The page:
Zara Phillips’ therapeutic journey through music and prose

Zara Phillips interview


Singer-songwriter, adoption advocate and author Zara H. Phillips recounts in her memoir, “Somebody’s Daughter: A Moving Journey of Discovery, Recovery and Adoption,” a painful and poignant journey of understanding and coping with the impact of adoption, searching for her birth parents, confronting addiction and recovery and dealing with reactions to sharing her experiences.

She explains in the book: “When one tells the truth about their own story, others will be involved who may have strong feelings about it. I tried to explain to the people I had close relationships with that the focus of this story is mine, that it is written from the inner journey of the adoptee. It caused some very difficult, hard conversations.”

Phillips will be among the talented participants in the third annual Montclair Literary Festival, taking place March 20-24 at various Montclair venues. A Montclair resident since 2005, she will appear March 20 at 7 p.m. at the United Way Building auditorium with fellow singer-songwriters Richard Thompson and Warren Zanes, who are also Montclair residents. The three will take turns reading from their books and then will play a few of their songs. Thompson will read from “Beeswing,” a memoir of his life and career from 1967 to 1975, and Zanes will read from his bestselling “Petty: The Biography,” about Tom Petty. Phillips will showcase new songs composed about recent events, including the death of her birth father in January, and read from “Somebody’s Daughter.”

This trio released a video in 2018 (see below) for Phillips’ song with the same title as her book; the song uses a haunting beat and guitar to guide her painful story of longing, isolation and addiction. She sings:

No fairytale begins for me
No mother’s milk, no warm embrace
I was searching even then
Searching names and searching faces
All my life I’ve walked this desert …
Had to learn to read the wind

The chorus repeats:

To you I’m nothing and nobody
But I’m somebody’s daughter.


Zara H. Phillips and Richard Thompson.

Phillips met Zanes when they performed at Montclair’s First Night New Year’s Eve celebration in 2012. She introduced her partner, Thompson, to Montclair, where he moved about one year ago, occasionally helping Phillips develop new material and enjoying the creative community that embraces them both. One of his songs — “Do All These Tears Belong to You,” from his latest album, Thirteen Rivers — focuses on adoption, according to Phillips.

She joined me in my home for this interview, one block from the home where she spent many years raising her three children.

Phillips said that writing her memoir was “difficult because I have to keep focus on myself, have to protect other people. I wouldn’t go into too much details, but I had to be the main voice. People get threatened. I revealed so much in this book, but I also shifted timelines around.”

When she writes songs, it goes “very quickly,” she said. “It’s therapeutic for me and often the best songs come really fast.” She says she writes best when she is at “either extreme” of emotion — either at peace or in the midst of a struggle.

Phillips writes and performs with an emotional honesty that will resonate with many and spark debate with others. Having lost both of her fathers within less than one year, she said “another hell of being adopted is you have the pain of losing four parents and with your birth parents, you lose them twice … I’m writing some new songs to tell the story of Vittorio (her birth father) dying. Life keeps changing. And there’s a couple of songs that Richard is helping me on. He helped me with the song, ‘Somebody’s Daughter.’ That’s what I do with my grief. I write songs.”

Phillips added that Thompson has been very supportive of her musical career, and has booked her to perform backing vocals at Fairport Convention’s annual Cropredy festival in England this summer. She was reminded years ago by a friend that her song “You, Me and Us” (which appears on her album of the same title), written while waiting to pick up her kids at Bradford elementary school in Montclair, had a similar name to Thompson’s album You? Me? Us?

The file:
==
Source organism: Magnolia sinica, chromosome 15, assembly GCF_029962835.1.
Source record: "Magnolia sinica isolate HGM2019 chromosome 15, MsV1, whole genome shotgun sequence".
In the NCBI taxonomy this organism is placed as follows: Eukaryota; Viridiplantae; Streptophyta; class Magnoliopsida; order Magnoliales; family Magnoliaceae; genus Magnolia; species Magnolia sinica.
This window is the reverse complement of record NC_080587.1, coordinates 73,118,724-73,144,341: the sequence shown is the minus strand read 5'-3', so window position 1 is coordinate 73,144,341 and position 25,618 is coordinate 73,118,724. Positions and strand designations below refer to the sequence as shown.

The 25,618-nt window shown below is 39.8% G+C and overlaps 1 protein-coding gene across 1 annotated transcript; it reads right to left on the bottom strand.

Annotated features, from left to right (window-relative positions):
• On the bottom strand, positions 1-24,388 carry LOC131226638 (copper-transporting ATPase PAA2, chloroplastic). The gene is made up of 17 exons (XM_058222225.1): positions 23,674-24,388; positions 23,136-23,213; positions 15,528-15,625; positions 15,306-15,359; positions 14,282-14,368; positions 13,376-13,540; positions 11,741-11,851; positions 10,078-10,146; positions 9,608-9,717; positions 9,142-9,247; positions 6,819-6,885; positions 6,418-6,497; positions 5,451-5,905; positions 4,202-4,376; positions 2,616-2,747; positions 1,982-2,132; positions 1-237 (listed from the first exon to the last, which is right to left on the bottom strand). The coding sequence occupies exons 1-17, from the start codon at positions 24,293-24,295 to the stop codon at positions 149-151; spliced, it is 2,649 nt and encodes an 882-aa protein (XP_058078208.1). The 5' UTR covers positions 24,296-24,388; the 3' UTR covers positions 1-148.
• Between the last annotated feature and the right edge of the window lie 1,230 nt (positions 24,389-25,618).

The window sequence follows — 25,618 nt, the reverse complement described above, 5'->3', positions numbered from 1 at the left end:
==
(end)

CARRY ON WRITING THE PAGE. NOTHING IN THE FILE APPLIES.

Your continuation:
At the time, Phillips dismissed any concerns and said, “I’m never going to meet him and I am no one famous. I’ll play it at small gigs.” But sometimes a promising relationship can flourish during a period of incredible loss. While she met Thompson several years ago, he moved to the same town where she lives during the time frame when she lost two dads and a close friend, photographer Andrew R. Cohen.

In the beautiful “You, Me and Us,” she sang: “It’s you and me and them and us/And years and days, the tides, the rush/And some will stay and some will leave/Falling, falling away.”

Born and raised in London, Phillips moved to Los Angeles in the 1990s to develop her musical career, after successfully performing as a backing vocalist for bands and artists, including Boomtown Rats’ Bob Geldof, the creator of Live Aid, when he recorded his 1986 solo album Deep in the Heart of Nowhere. In addition to touring with Geldof, Phillips worked with U.K. artists Matt Bianco, Nick Kamen, David Essex and John Illsley (of Dire Straits). She has performed solo, and recorded the albums When the Rain Stops (digitally released in 2006) and You, Me & Us (digitally released in 2011). The latter features the stirring “I’m Legit,” co-written with legendary rapper Darryl McDaniels of Run-D.M.C.

McDaniels learned of his adoption at age 35, when he was writing his autobiography. Together, both artists share their pain and longing in this song. Phillips asks if her birth mother remembers her and looks for her “the way I look for you.” McDaniels cries out, “I just wanna know my history/Why are these secrets kept from me?/I’m living my life on Chapter Two/I wanna start on Page One like you all do.”

The cover of Zara H. Phillips’ memoir, “Somebody’s Daughter: A Moving Journey of Discovery, Recovery and Adoption.”

They also released a video for“I’m Legit” (see below), hoping for it to connect with other adoptees and stir up discussion about the need for open access to birth records.

Phillips described her birth mother as “an unmarried 17-year old woman who got pregnant by a man she barely knew.” She was adopted in 1965 along with her brother Gary (who is a few years older), and her parents provided a stable home in some ways. Her father was a solicitor and later a district judge and her mother stayed at home to care for her family.

But there was trouble. Her father was distant and non-communicative and Phillips grew up feeling unwanted by him. She suffered from depression and low self-esteem at a young age and attributes these experiences, in part, to feeling rejected by her father and disconnected from her birth parents. Her brother’s trajectory involved heroin addiction, and she found herself taking other types of hard drugs, too.